Business News CMU Digest

CMU Digest 26.06.22: Four Tet, MegaUpload, Ed Sheeran, IMPALA, Jimi Hendrix

By | Published on Sunday 26 June 2022

Four Tet

The key stories from the last week in the music business…

Four Tet and Domino settled their legal dispute over streaming royalties. The musician sued the indie label seeking court confirmation that, because his 2001 record deal didn’t mention streams, streaming money should be treated as licensing income not sales income. That would mean he’d receive a 50% royalty on that revenue, rather than the 18% Domino had been paying. Although it disagreed with Four Tet’s interpretation of his old record deal, in the out of court settlement the label nevertheless agreed to pay him the higher royalty rate on streams. Confirming the settlement, the musician said on Twitter that “it has been a difficult and stressful experience to work my way through this court case and I’m so glad we got this positive result”. Domino said it was pleased the case had been settled while insisting that the settlement didn’t set any wider precedent regarding what royalty should be paid for streams to artists on pre-digital record deals. [READ MORE]

Two former MegaUpload chiefs pleaded guilty to running a criminal enterprise. Mathias Ortmann and Bram van der Kolk were among four New Zealand based execs at the long defunct file-transfer platform that American prosecutors wanted to charge with criminal copyright infringement. To that end, those prosecutors had been trying to extradite the two men to the US for years. But last month it was announced that a deal had been done meaning Ortmann and van der Kolk would avoid extradition and be charged in New Zealand instead. This week they pleaded guilty to those new charges. The US authorities will be hoping that that outcome will strengthen their case against overall MegaUpload boss Kim Dotcom, who still faces extradition, pending the approval of NZ’s justice minister. On Twitter, Dotcom described his former colleagues as “shady guys who just made a deal with the US and NZ Govt to get out of the US extradition case”. [READ MORE]

The London high court ordered Sami Chokri to pay the legal costs Ed Sheeran and his ‘Shape Of You’ co-writers incurred after he accused them of copyright infringement. It follows the judgement earlier this year that Sheeran did not rip off Chokri’s earlier song ‘Oh Why’ when he wrote his 2017 hit. Chokri’s lawyers argued that their client shouldn’t have to cover the other side’s legal fees, despite him losing the case, on the basis the Sheeran side had failed “to engage in pre-action correspondence” and “provide disclosure of documents relating to how ‘Shape’ came to be written”. But the judge said that he wasn’t convinced Team Sheeran were obliged to go as far as Chokri’s lawyers were suggesting when to came to disclosing such documents. To that end he ruled Chokri should cover the legal costs of Sheeran et al, ordering an interim payment of £916,200. [READ MORE]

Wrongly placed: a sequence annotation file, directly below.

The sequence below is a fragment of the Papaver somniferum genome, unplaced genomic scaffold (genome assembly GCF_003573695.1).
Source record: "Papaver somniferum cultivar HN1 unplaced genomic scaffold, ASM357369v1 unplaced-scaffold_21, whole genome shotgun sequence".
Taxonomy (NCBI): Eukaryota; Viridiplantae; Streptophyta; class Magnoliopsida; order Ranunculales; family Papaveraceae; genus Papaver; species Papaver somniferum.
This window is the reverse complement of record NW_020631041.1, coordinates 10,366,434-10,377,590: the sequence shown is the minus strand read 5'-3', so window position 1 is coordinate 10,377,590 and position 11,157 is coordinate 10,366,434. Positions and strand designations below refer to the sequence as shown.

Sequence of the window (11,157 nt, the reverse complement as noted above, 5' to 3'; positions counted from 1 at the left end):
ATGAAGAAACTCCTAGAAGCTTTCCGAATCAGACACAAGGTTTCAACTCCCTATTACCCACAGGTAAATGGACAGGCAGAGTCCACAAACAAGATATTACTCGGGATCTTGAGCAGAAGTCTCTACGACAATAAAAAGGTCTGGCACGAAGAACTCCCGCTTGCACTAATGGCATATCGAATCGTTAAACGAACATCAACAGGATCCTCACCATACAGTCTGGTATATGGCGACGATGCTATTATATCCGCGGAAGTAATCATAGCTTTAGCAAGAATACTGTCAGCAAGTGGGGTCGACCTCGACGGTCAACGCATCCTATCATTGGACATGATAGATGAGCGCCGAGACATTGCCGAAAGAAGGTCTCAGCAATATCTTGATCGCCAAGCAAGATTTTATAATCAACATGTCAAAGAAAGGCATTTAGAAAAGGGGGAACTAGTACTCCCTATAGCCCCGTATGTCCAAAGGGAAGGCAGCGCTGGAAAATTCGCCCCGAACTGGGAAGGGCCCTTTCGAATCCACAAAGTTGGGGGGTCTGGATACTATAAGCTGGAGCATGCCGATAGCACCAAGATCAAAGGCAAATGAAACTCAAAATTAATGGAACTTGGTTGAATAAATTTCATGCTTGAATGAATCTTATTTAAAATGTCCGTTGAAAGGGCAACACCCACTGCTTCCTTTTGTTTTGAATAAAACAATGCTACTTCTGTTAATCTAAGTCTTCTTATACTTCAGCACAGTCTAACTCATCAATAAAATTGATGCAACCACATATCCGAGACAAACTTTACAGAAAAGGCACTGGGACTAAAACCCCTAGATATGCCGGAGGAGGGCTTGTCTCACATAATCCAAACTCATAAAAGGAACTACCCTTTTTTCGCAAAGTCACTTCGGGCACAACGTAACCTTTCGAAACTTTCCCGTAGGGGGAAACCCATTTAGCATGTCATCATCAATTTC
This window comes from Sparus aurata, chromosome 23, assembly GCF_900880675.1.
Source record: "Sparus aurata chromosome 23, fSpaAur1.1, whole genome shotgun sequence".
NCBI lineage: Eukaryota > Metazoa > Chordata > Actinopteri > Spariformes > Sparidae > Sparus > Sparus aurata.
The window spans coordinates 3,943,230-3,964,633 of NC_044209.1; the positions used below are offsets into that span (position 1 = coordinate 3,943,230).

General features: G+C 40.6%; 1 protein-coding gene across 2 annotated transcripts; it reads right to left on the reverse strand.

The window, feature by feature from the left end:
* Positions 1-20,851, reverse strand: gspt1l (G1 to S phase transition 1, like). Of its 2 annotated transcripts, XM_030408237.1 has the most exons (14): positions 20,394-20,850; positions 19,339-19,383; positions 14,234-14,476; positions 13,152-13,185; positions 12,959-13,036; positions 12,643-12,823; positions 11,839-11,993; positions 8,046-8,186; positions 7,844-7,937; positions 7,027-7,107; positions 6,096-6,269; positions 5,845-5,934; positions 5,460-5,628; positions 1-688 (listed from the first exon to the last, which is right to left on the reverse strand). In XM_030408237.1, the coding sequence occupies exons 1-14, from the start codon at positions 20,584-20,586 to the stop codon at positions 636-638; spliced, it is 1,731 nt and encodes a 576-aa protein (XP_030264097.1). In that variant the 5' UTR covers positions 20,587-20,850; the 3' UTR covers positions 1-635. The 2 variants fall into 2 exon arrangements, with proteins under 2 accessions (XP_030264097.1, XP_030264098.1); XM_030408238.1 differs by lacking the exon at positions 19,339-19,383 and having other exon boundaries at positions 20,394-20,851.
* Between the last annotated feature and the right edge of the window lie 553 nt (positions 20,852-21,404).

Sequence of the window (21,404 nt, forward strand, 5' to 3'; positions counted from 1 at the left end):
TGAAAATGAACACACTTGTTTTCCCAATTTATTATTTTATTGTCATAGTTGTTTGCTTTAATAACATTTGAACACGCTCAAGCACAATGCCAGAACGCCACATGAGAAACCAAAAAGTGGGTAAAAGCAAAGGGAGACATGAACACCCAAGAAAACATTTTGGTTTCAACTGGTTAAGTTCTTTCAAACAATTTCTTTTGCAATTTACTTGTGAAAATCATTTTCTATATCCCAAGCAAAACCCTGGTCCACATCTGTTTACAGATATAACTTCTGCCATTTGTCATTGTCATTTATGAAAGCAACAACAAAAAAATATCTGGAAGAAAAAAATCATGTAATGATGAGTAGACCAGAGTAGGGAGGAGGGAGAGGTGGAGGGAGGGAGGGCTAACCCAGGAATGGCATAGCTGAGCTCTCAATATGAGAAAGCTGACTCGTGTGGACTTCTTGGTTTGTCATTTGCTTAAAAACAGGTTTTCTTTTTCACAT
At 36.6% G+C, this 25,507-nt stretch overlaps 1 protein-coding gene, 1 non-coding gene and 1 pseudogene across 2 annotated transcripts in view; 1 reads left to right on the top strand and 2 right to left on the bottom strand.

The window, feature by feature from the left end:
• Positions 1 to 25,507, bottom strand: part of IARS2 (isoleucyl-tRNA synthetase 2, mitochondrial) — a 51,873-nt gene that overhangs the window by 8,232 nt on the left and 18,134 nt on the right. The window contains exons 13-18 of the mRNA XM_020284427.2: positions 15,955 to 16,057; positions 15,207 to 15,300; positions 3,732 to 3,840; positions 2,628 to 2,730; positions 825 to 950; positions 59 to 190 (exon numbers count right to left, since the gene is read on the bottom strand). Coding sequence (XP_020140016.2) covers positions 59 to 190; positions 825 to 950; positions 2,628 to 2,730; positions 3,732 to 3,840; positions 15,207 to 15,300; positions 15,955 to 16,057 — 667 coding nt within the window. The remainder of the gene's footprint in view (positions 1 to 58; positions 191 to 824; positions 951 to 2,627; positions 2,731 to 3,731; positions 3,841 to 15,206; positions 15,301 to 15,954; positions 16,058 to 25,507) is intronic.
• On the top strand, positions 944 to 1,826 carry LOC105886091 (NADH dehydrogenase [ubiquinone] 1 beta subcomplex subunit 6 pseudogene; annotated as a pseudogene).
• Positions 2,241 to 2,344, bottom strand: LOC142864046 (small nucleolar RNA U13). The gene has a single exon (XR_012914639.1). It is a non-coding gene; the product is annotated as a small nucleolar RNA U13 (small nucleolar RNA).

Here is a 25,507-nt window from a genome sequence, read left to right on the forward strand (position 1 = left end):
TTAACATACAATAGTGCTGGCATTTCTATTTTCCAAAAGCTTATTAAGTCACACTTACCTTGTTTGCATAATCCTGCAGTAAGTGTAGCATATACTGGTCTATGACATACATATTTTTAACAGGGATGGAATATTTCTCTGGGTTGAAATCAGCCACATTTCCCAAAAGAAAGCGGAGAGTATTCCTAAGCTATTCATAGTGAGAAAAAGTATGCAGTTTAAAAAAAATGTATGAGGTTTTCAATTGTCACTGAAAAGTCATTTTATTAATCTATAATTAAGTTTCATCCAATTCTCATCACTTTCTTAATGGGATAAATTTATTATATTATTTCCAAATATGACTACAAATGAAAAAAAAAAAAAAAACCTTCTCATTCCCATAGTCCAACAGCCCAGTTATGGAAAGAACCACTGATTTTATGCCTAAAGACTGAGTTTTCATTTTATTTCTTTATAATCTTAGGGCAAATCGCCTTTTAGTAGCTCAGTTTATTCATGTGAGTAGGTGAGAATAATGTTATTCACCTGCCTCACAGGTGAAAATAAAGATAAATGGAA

IMPALA urged European countries to take a French approach to dealing with concerns around fair artist remuneration in the streaming music domain, not a Belgian approach. In France, artist and label groups recently reached a voluntary agreement around fair remuneration which includes measures like a minimum artist royalty and kickbacks for session musicians. Meanwhile in Belgium law-makers have amended copyright law to provide performers with an equitable remuneration right on streams, meaning they will receive some of their streaming royalties directly through the collective licensing system at industry standard rates. IMPALA, the pan-European trade group for the independent music sector, said “so-called ‘equitable remuneration’ is simply not equitable – it limits labels’ capacity to invest in new music and reduces their revenues along with the revenues of their artists”. However, the French deal was a “historic and consensual agreement … addressing value in the digital music chain for the first time”. [READ MORE]

Sony Music said a legal dispute over the rights in the Jimi Hendrix Experience catalogue should be fought in New York not London. Companies representing the estates of late Experience members Noel Redding and Mitch Mitchell have sued Sony in the UK, it distributing the band’s recordings on behalf of the Hendrix estate. The two companies argue that they control rights in those recordings and are owed millions in unpaid royalties. But the Hendrix estate says that Redding and Mitchell gave up all claims to the Experience recordings via deals they signed in the early 1970s. Those deals were agreed in the US, which is why the Hendrix estate and Sony reckon this dispute should be pursued through the courts in New York, where they have already begun legal proceedings. To that end, Sony has asked the judge in the London case to pause the Redding and Mitchell companies’ litigation, at least until the New York action has gone through the motions. [READ MORE]

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